Saturday, July 21, 2012

For Authors: Professionalism

A week ago today, I attended the Chicagoland Authors Expo where I met with other Chicagoland authors and gave a talk.  It was a very good event put on by Dominique Wilkins --the writer, not the basketball player.  Now that I've gotten a chance to sit down at my computer, I've taken the liberty to post the transcript of the talk that I gave on professionalism because the more I log onto the social networks, the more I see authors putting down other authors under the guise of protecting readers or for the sake of putting down other authors to appear as if they're shining gold above us unwashed, indie authors in the eyes of their peers and readers alike.


I came out today to meet everyone in this room and to give a talk on professionalism and how it relates in today’s business of writing and book-selling.  Unfortunately, the inspiration behind this topic comes from a lot of unprofessional behavior that I've seen online, particularly on facebook and kindleboards.

Being professional isn’t about how well you talk or how much you spam your social networks.

Professionalism extends beyond whether or not you hired a cover designer or a copyeditor.  Its not about having purchased ISBN number or registering as a business.

And professionalism is not about putting on airs in a desperate attempt to stand out amongst your peers. 
Let me expound upon that last point.

I’ve been seeing a growing minority of writers who engage in a daily ritual of putting down other authors for trivial matters such as publishing book with a homemade cover  or not getting said work copyedited.  I believe most of us agree that those aren’t the best practices for bookselling, but everyone has different reasons for writing and publishing books.  Regardless of how we may feel we need to respect one another as peers even if you don’t agree with another writer’s method of conducting business.  It is not our job as writers to put other writers on blast just because they don’t meet our subjective quality control standards.  We simply don’t vet work that we’ve never read under the guise of protecting readers from making bad purchases.  Fact of the matter is, readers are perfectly capable of separating good books from bad.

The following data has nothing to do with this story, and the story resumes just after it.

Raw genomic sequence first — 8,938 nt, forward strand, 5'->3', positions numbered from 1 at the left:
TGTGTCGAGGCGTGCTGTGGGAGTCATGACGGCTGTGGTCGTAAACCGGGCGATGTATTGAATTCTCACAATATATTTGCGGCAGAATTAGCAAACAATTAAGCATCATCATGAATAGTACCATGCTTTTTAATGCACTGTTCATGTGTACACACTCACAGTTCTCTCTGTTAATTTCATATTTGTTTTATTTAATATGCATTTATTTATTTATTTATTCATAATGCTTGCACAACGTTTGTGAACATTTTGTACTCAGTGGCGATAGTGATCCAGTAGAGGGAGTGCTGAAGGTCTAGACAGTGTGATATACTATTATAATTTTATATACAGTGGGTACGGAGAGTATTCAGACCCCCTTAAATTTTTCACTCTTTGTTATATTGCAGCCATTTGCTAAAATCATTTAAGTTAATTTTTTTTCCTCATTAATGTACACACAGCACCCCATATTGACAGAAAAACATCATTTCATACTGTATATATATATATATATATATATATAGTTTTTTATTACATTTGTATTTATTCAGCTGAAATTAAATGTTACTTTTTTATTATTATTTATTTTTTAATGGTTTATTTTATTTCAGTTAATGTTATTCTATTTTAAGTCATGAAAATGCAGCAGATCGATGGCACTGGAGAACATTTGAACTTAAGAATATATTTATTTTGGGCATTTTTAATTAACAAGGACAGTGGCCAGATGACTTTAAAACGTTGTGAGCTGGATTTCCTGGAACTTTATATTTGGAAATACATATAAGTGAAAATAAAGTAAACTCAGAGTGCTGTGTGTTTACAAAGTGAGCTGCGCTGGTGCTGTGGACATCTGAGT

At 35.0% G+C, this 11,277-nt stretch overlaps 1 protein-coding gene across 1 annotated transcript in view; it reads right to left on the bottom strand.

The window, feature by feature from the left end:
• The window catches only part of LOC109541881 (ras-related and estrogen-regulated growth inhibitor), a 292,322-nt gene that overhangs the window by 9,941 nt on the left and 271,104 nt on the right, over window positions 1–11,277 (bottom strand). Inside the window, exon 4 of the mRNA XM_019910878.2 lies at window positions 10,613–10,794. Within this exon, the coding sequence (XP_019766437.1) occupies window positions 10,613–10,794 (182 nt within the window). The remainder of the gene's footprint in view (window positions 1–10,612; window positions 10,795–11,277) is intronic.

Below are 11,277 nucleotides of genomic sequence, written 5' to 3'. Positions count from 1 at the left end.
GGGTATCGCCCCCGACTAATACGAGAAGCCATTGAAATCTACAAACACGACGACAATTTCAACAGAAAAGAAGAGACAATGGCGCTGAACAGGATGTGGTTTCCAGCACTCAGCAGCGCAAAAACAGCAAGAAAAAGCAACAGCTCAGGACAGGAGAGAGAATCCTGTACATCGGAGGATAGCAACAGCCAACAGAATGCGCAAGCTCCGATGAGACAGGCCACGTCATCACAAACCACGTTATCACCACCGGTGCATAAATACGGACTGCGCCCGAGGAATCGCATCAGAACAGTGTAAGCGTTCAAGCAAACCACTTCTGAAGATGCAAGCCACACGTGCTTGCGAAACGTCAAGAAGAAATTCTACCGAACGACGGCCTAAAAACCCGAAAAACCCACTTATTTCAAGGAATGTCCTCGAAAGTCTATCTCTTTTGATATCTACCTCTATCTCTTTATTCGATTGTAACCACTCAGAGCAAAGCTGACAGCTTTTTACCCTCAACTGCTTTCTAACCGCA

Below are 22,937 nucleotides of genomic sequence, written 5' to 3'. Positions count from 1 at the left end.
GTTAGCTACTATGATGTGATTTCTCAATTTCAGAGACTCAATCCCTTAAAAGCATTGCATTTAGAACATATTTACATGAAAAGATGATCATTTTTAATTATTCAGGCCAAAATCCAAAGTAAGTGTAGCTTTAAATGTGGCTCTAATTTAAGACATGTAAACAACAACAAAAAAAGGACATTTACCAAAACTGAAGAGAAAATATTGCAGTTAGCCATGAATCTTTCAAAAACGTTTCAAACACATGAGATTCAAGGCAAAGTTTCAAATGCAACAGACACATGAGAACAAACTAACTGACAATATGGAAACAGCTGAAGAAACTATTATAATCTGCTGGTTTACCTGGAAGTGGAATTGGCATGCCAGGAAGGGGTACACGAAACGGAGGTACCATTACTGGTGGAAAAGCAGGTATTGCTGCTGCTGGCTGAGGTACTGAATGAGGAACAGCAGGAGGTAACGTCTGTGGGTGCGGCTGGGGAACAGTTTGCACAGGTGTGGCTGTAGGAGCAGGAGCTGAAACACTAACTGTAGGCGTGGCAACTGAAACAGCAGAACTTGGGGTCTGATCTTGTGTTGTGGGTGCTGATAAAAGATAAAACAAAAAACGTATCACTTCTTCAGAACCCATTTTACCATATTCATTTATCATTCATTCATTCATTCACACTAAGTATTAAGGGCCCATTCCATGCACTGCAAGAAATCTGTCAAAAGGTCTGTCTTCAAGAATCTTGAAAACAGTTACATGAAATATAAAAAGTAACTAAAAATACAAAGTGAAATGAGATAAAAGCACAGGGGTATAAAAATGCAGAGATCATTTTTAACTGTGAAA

That’s how it always has been and that’s how it always will be.  Readers are not stupid.  They can make their own choices as to who they want to read and the books they want to buy.  Let the marketplace determine whether or not a book is any good.

Speaking of which, its very unprofessional to hound a reviewer just because the rating that she gave you was lower you had hoped.  Listen, reviewers in many cases do a thankless job of reading and reviewing unknown authors in exchange for nothing more than a free book.  They are human beings giving their subjective opinion on a book.  If a reviewer gives you a less than favorable review.  Thank them for taking the time to review the book, don’t explain any perceived misinterpretation of your story, and certainly don’t send your fans to harass them.  This is not professional.  We need our reviewers to be able to feel comfortable giving their honest assessment of a book without fear of retribution.